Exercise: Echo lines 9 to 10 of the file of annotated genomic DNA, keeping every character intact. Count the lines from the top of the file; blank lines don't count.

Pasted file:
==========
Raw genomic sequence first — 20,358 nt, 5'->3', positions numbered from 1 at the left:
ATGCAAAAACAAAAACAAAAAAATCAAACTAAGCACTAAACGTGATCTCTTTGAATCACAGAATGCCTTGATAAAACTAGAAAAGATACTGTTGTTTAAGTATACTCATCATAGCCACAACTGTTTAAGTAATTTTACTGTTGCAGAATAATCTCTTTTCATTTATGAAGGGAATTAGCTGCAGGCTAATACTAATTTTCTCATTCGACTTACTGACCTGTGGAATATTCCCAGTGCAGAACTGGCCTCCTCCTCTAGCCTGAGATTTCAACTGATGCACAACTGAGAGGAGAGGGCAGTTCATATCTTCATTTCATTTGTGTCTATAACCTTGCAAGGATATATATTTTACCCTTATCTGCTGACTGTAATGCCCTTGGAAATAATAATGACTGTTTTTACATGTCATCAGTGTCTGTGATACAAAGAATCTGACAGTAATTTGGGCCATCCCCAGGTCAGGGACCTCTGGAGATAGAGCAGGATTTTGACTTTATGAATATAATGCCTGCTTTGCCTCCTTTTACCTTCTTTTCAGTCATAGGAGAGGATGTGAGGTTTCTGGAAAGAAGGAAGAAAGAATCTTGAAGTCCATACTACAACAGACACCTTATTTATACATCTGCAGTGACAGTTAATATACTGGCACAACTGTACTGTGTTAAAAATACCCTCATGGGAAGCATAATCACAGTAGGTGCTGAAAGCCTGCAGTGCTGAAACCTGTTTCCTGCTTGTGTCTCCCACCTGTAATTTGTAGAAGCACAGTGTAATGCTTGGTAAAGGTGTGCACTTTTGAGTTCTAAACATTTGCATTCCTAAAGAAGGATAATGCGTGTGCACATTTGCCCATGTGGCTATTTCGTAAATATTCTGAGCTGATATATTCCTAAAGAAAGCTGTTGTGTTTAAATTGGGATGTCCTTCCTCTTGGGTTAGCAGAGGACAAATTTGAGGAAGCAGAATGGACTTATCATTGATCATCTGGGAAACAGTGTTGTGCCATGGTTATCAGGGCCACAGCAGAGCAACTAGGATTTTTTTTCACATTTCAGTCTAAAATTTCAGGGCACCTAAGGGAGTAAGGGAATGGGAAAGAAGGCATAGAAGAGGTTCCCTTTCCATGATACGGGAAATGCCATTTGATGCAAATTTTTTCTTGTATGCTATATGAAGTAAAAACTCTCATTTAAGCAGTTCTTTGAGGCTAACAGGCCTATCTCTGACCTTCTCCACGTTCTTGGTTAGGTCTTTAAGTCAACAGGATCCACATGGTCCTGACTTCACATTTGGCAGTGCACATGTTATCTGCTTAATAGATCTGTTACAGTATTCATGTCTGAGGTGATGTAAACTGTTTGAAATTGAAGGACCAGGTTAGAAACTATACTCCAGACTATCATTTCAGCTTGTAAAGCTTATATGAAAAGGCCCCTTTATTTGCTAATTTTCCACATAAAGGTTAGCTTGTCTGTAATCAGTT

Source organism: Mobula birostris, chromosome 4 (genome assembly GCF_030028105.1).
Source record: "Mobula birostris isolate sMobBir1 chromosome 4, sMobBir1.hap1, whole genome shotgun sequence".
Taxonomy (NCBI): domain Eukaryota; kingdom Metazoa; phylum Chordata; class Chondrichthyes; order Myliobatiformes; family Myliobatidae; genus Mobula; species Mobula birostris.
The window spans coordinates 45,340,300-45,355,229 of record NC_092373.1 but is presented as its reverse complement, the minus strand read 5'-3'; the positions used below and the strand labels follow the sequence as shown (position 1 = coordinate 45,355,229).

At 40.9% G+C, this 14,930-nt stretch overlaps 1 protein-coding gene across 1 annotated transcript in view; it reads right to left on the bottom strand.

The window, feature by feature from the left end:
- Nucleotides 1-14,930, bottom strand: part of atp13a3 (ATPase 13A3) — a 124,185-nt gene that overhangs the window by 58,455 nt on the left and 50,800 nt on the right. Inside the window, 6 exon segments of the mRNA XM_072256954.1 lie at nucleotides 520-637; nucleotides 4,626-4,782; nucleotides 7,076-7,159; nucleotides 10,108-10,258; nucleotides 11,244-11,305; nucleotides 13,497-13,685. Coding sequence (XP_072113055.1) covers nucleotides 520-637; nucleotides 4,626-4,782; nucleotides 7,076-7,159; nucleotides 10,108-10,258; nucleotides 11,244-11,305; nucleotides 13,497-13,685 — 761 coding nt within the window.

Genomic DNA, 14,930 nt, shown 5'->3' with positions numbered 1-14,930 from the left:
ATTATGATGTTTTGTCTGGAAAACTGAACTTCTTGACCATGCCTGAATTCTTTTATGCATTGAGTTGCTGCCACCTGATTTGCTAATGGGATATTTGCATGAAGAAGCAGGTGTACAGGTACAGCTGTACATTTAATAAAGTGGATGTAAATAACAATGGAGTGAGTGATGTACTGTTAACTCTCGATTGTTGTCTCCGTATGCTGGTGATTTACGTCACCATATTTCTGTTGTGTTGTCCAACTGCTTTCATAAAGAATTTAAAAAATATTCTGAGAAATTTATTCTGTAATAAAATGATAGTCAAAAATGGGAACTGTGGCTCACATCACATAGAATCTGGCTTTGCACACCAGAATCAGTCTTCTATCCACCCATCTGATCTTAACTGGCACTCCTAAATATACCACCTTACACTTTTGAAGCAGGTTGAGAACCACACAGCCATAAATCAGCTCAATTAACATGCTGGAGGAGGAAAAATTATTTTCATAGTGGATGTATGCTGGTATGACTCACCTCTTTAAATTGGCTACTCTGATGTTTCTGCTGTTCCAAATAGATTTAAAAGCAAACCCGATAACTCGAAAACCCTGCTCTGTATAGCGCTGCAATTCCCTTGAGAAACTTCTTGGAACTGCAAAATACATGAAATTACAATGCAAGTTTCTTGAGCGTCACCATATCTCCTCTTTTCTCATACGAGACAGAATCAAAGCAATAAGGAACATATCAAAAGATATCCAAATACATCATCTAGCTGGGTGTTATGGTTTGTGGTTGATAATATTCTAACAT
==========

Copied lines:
- Nucleotides 1-14,930, bottom strand: part of atp13a3 (ATPase 13A3) — a 124,185-nt gene that overhangs the window by 58,455 nt on the left and 50,800 nt on the right. Inside the window, 6 exon segments of the mRNA XM_072256954.1 lie at nucleotides 520-637; nucleotides 4,626-4,782; nucleotides 7,076-7,159; nucleotides 10,108-10,258; nucleotides 11,244-11,305; nucleotides 13,497-13,685. Coding sequence (XP_072113055.1) covers nucleotides 520-637; nucleotides 4,626-4,782; nucleotides 7,076-7,159; nucleotides 10,108-10,258; nucleotides 11,244-11,305; nucleotides 13,497-13,685 — 761 coding nt within the window.

Genomic DNA, 14,930 nt, shown 5'->3' with positions numbered 1-14,930 from the left: